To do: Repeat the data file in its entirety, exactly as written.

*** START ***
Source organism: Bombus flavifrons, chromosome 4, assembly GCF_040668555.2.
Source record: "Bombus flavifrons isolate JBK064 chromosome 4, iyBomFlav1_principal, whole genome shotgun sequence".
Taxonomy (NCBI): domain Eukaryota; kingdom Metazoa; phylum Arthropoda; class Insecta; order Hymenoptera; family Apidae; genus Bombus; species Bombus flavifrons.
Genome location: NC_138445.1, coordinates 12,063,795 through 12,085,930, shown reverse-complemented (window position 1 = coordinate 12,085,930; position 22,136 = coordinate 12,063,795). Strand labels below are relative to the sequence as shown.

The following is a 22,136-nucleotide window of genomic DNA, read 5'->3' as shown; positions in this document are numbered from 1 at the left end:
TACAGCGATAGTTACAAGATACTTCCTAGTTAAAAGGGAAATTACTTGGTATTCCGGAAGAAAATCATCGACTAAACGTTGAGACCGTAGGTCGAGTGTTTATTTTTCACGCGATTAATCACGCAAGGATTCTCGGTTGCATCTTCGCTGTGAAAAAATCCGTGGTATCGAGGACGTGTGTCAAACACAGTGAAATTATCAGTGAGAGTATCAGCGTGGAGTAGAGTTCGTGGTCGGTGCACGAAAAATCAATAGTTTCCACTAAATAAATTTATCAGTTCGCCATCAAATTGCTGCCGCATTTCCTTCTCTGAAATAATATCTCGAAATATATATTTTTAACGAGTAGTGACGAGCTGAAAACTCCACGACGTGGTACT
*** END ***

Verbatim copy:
Source organism: Bombus flavifrons, chromosome 4, assembly GCF_040668555.2.
Source record: "Bombus flavifrons isolate JBK064 chromosome 4, iyBomFlav1_principal, whole genome shotgun sequence".
Taxonomy (NCBI): domain Eukaryota; kingdom Metazoa; phylum Arthropoda; class Insecta; order Hymenoptera; family Apidae; genus Bombus; species Bombus flavifrons.
Genome location: NC_138445.1, coordinates 12,063,795 through 12,085,930, shown reverse-complemented (window position 1 = coordinate 12,085,930; position 22,136 = coordinate 12,063,795). Strand labels below are relative to the sequence as shown.

The following is a 22,136-nucleotide window of genomic DNA, read 5'->3' as shown; positions in this document are numbered from 1 at the left end:
TACAGCGATAGTTACAAGATACTTCCTAGTTAAAAGGGAAATTACTTGGTATTCCGGAAGAAAATCATCGACTAAACGTTGAGACCGTAGGTCGAGTGTTTATTTTTCACGCGATTAATCACGCAAGGATTCTCGGTTGCATCTTCGCTGTGAAAAAATCCGTGGTATCGAGGACGTGTGTCAAACACAGTGAAATTATCAGTGAGAGTATCAGCGTGGAGTAGAGTTCGTGGTCGGTGCACGAAAAATCAATAGTTTCCACTAAATAAATTTATCAGTTCGCCATCAAATTGCTGCCGCATTTCCTTCTCTGAAATAATATCTCGAAATATATATTTTTAACGAGTAGTGACGAGCTGAAAACTCCACGACGTGGTACT